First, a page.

Here we go again. Amazon(s amzn) is offering a month-long free trial of its Trusted Advisor cloud services monitoring tool. That may seem like ho-hum news for rank-and-file Amazon Web Services observers, but for a half dozen or so small companies that hoped to make their living providing similar services, this freebie is a big deal.
News of an updated version of Trusted Advisor — complete with new features and its free trial (for the month of March) — was unveiled on the AWS blog early Monday morning. Before now, Trusted Advisor was available to customers who signed up for enterprise or business class AWS support.
According to the blog, Trusted Advisor looks over a customer’s AWS environment and makes suggestions on how to save money, boost performance and shutter security gaps:
“Because the AWS Trusted Advisor draws upon the aggregated operational history of hundreds of thousands of AWS customers, you can be confident that the recommendations that it makes can help you to save money, bolster your security profile, improve the fault tolerance of your application, and increase overall performance. This is a unique and powerful benefit that is only possible with cloud-based, API-enabled infrastructure.”
Meanwhile, companies like Newvem, Cloudyn, Cloud Vertical and Cloudability have to be more than a little worried about this new tool, although they’d be the first to tell you that their own respective offerings watch and measure AWS better than Amazon itself does.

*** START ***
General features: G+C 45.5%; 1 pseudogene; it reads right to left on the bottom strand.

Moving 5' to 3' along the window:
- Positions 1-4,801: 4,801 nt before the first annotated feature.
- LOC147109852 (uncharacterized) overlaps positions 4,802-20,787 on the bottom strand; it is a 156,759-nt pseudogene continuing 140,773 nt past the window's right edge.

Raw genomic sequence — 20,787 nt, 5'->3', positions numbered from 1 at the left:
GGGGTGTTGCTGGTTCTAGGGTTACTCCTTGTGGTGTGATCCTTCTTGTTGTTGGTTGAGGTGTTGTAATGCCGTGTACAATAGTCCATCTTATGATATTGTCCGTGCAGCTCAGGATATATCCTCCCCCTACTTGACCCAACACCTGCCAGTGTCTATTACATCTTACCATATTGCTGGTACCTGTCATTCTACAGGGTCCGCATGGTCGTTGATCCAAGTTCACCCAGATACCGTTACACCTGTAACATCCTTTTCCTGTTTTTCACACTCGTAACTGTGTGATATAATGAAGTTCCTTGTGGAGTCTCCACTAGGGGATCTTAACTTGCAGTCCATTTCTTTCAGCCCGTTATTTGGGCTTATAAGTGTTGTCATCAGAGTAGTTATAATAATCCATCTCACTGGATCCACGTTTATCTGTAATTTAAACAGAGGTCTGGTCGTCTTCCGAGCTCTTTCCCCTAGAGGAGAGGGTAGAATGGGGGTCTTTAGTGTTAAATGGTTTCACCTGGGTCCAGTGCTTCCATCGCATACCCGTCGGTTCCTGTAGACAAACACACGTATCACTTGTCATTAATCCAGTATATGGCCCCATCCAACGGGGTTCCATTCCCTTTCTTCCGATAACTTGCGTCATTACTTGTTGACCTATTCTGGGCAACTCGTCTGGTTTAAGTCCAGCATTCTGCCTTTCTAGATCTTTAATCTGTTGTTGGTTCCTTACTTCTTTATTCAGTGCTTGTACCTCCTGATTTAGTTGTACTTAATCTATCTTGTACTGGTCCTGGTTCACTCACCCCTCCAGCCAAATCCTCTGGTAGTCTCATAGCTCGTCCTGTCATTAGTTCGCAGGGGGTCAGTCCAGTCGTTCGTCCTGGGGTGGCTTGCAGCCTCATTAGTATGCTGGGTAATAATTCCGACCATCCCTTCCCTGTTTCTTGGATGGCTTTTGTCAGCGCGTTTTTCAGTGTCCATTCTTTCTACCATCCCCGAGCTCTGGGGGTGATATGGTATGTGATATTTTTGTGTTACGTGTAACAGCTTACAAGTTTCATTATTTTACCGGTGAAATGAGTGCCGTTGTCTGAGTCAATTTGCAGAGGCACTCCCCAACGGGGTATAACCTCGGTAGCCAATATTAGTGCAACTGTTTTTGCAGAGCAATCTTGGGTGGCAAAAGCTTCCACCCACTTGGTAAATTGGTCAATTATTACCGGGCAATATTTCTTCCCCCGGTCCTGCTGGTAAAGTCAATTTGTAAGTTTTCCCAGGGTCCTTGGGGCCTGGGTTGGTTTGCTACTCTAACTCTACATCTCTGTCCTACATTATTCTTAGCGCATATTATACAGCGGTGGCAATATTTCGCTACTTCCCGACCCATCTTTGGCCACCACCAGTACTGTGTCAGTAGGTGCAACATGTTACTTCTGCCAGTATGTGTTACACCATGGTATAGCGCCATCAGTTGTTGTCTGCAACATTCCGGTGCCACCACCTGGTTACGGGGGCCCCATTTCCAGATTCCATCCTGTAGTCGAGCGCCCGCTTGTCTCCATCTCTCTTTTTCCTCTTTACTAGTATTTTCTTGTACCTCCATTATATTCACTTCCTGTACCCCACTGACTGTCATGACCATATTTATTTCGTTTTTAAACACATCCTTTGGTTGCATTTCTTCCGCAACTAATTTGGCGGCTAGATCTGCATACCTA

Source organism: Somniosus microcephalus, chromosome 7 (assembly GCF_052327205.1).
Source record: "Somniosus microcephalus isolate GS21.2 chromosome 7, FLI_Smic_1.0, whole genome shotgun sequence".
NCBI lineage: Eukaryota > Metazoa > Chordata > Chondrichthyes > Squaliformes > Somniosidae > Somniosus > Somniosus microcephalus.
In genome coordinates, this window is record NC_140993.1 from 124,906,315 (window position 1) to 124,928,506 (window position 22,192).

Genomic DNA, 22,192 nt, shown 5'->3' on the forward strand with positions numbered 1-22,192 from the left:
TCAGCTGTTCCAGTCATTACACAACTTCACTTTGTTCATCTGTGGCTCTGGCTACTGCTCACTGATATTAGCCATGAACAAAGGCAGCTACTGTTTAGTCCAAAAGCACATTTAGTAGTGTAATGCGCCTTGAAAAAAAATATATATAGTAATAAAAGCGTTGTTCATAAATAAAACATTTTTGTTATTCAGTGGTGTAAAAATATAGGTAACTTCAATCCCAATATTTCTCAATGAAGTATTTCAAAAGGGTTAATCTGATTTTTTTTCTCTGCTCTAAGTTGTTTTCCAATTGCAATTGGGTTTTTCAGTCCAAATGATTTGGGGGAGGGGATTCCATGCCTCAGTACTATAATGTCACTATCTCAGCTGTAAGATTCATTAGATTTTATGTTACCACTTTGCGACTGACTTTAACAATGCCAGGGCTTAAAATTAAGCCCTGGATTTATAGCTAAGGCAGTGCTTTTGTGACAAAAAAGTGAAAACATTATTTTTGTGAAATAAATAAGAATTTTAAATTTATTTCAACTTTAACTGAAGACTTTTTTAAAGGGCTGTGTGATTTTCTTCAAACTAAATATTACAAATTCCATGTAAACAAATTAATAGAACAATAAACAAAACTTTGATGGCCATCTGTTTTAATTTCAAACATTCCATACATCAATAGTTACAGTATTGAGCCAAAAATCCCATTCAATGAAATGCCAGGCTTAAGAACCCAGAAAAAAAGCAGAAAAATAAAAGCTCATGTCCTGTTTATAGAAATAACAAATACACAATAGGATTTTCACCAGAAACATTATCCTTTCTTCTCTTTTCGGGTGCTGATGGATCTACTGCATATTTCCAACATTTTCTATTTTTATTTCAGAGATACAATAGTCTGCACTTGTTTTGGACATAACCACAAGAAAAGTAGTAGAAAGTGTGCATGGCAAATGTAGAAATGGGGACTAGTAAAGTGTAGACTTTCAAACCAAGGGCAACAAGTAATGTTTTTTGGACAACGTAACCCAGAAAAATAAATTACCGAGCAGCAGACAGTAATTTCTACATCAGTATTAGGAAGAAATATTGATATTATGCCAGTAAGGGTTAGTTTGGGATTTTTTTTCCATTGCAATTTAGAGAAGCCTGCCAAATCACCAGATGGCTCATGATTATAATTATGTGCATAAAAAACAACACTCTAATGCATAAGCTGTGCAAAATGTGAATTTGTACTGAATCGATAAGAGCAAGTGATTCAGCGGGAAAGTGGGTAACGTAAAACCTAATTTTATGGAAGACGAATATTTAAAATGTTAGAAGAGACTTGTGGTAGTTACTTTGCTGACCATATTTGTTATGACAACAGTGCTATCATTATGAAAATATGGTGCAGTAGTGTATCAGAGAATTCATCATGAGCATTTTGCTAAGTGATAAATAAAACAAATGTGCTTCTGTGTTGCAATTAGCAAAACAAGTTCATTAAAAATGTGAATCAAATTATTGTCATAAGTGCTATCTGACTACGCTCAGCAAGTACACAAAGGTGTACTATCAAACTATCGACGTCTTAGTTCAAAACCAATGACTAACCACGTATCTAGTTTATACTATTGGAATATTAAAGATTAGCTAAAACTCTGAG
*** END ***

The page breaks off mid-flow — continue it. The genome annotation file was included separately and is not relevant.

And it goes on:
A Newvem spokesman characterized the freebie as big news for AWS users and “a great value as a broken-to-fix support play as in something is wrong with my security, I’ll use Trusted Advisor to fix it.” But, he added, Newvem provides more insights on how to improve a user’s AWS resource usage and to evaluate costs, risks and assets. Newvem started charging for its service late last year.
Amazon’s news is a no-brainer for a company that knows it needs to provide more enterprise-class support and monitoring options to placate enterprises used to having such tools, as GigaOM reported last summer. But it also illustrates the issue that, to grow, Amazon is encroaching more and more on spaces pioneered by small members of its ecosystem. Being an AWS technology partner is a risky proposition that is not for the faint-of-heart or the slow-of-foot.
What about the little guys?
Usually, when small companies characterize a huge company’s incursion into their territory as a validation of their strategy, it’s time to pat them on the head and offer condolences. In this case, however, there is some truth that a smaller, more nimble third party (aka Newvem, Cloudyn, et al) can offer more value.
As Forrester Research analyst Dave Bartoletti told me last month with regard to some Cloudyn news:
“Amazon’s tools will get better and better but Amazon has no desire to get you to use less of its services. It’s like in storage — You’d think EMC would be the best vendor of storage management but historically they haven’t been.”